Was it otherwise in Germany under Hitler?  I can’t really say as to the qualities of the average person, but I do believe there is great truth in Lord Acton’s axiom that “power tends to corrupt, and absolute power corrupts absolutely.”  My reason for having always favored an individualistic society rather than a Gemeinshaft is that I have no faith in the benign effects of subordinating individuals to any powerful authority.  And yet, it was the point of Emergent Man that individuals in a free society need to live with an elevated spiritual sense of life.  Perhaps these are opposites, never to meet.  I have thought that it is possible for them to do so if a free society could develop something like John Stuart Mill’s “clerisy” (a word he borrowed from Coleridge)—an intellectual culture “appropriate to a free society” that simultaneously embraces both individual freedom (with its limits on government and all power centers) and an elevated aesthetic and reverential sense of life.

            Maybe the rise of this “new intellectual” (a term Rand employed) is very much the same thing as your suggestion of a possible new religion.  As you and I both know, “intellectual” in the best sense hasn’t much to do with what we call “the intellectual.”

            You’ll notice that here we are talking ideas and spiritual forces without regard to racial or historical or cultural continuity.  If Europe and America are to become peopled by mixtures from all parts of the world, the hope will have to lie in ideas and spiritual forces.  Many “free market libertarians” think in these terms, without worrying about underlying roots.  I hope they are right.  But there is much reason to doubt whether those particular ideas and spiritual forces will resonate within the multiethnic cauldron.  If the cauldron is inevitable, do we have any choice but to appeal to those ideas and spiritual forces in the hope that they will in fact resonate, even though we harbor great doubts about whether they will?  If we become deculturated and deracinated, what choice do we have?

            Your idea of the perpetuation of a way of life within secret societies makes sense to me only to the extent that it would cause the cauldron ultimately to embrace, itself, that way of life.  Otherwise, what do a few secret societies, perpetuating “while consciousness,” amount to in a world of 10 to 15 billion people, virtually all non-white?  What would be the point of keeping a way of life alive for centuries without such a hope that the whole would embrace the ideas thus kept alive?  (A serious question, too, is how such a white diaspora, maintaining a powerful sense of self-identity while “in the wilderness,” is even possible.  You yourself say that “our own people no longer give those traditions credence.”  Since they don’t, are they the ones who can in any meaningful way go underground?)

            If nothing can be done, and I don’t see how it can be, what we are left with is that the world will simply go its own way, for whatever good and bad that brings.  The things we cherish will pass off and new things will take their place.  We can’t really tell where the world is going, and things may play out much better than we think in our foreboding.  Or much worse.  One nice thing, ******, is that it will be for future generations to worry about, not us.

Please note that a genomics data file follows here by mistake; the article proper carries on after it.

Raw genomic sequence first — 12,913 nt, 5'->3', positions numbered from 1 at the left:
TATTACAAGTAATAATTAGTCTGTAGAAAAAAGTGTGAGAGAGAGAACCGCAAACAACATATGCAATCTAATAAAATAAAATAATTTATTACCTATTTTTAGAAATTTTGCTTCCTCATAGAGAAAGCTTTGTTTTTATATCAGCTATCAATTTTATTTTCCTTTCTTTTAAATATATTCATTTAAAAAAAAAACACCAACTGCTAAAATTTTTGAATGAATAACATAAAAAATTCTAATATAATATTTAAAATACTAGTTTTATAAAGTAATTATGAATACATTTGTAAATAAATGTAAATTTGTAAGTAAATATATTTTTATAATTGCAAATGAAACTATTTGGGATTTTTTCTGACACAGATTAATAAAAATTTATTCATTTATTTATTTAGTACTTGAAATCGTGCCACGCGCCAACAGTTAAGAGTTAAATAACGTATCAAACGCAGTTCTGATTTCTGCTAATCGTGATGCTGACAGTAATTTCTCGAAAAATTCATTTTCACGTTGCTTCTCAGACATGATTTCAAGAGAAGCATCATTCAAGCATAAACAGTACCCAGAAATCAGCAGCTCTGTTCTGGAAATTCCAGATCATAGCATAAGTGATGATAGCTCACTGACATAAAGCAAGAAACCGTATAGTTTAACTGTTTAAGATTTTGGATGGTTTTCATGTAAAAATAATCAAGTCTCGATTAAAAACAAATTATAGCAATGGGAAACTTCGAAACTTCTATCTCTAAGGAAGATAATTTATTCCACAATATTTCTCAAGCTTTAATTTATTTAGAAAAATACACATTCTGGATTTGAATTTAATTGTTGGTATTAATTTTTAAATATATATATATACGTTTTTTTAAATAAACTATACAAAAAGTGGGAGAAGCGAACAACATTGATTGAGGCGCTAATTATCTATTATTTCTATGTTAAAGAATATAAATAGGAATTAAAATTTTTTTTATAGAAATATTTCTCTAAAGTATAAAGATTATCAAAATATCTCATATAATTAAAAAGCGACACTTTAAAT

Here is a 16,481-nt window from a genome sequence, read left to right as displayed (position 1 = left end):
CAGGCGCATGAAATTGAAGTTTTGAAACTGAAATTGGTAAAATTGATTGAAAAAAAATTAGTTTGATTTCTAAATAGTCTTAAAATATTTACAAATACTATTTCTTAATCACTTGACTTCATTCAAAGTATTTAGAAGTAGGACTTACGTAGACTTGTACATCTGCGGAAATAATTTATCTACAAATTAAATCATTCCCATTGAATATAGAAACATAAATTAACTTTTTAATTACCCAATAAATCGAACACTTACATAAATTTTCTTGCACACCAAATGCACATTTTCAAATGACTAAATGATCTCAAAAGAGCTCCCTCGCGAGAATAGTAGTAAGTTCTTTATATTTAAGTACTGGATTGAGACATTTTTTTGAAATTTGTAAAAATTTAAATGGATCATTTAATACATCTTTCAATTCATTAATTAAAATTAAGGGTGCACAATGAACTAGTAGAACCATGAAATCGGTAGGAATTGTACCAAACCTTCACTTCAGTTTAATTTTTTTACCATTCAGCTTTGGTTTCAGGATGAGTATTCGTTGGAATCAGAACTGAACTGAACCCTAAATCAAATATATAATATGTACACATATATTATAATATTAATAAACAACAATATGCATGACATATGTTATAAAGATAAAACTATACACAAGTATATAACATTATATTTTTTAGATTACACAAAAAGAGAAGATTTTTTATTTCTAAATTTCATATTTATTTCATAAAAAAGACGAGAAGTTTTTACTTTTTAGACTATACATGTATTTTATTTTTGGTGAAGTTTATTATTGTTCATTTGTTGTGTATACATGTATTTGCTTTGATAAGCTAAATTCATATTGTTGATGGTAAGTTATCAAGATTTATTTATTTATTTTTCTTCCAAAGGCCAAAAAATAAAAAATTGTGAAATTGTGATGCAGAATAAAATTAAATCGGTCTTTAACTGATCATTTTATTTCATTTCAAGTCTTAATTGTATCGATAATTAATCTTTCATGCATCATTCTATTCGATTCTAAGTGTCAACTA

I’ve been continuing my reading on America’s place in world trade, now and in the foreseeable future.  That’s a big subject, but at least it is more finite than what we’ve been discussing.


                                                                         Best wishes,






[The follow excerpt is from a letter Dwight Murphey wrote to a friend, an evangelical Christian, dated August 11, 1977.]


Dear *************:



            Certainly if anyone can make Christianity appealing, you and my grandmother can.  You emphasize the attribute of love; my grandmother emphasizes the promise of eternal life.

            You indicated at the last dinner, though, that you were once a skeptic.  If so, you can understand my own inability to believe Christian doctrine.  There was a time when I was a pantheist, until I realized that a reverence for nature is not the same thing as belief in a teleological God.  I still thrill to the beauties of the Kansas sky or to the lush majesty of the San Juan Mountains in southwestern Colorado (in which we spent a couple of days last weekend), but I no longer think of my love of those things as love for a God.  So far as a teleological God is concerned, I just have to say that I don’t know.  I wouldn’t say definitely there isn’t one, since the infinite is so vast and our understanding so small.  But neither would I say there is one; belief for me is impossible unless my mind is convinced, too, from the evidence.  If there is a God, He has created too wide an epistemological gulf.

            Of course, there is a difference between believing in a God and believing in Christianity as such.  You and my grandmother make Christianity an exalting faith, a source of meaning, promise and love.  But you probably realize yourself that you do this by a process of selectivity.  There is much in Christianity that is debasing, and there are so many forms of Christianity that there is great ambiguity in using the generic term “Christianity” without qualification.  You see real value in it, but Thomas Paine’s The Rights of Man and Mark Twain’s Letters from the Earth show the other side of it.

            One of the last things I would want to do is to argue against your faith.  I realize that in the absence of such a faith there is a real question of life’s meaning.  We are frail reeds, and I wouldn’t want the responsibility of taking a sense of cosmic connectedness away from you.  But for myself, I see no choice but to value life and  beauty for their own sakes, without more.  You mentioned the undependability of this—as if my wife and children were taken from me.  But that is the reality of it.  They can be, just as the niece of a lady down the street was paralyzed from the neck down by a fall from her “jungle gym” the other day.  By pure accident, that little girl’s life has been changed to one of years of misery.  I would change such a reality if I could—but I can’t.  Both for good and for bad, we are reality-bound.  And the good deserves emphasizing; our reality shouldn’t be thought of entirely in terms of pathos.  The little girl’s broken life isn’t the whole story, even if it is a terrible part of it.  Perhaps the greatest part of man’s dignity is the ability to live despite mortality and tragedy.

            What a pleasure it is knowing you!  I count that as one of the meaning-giving features of my life.


                                                                            Best wishes,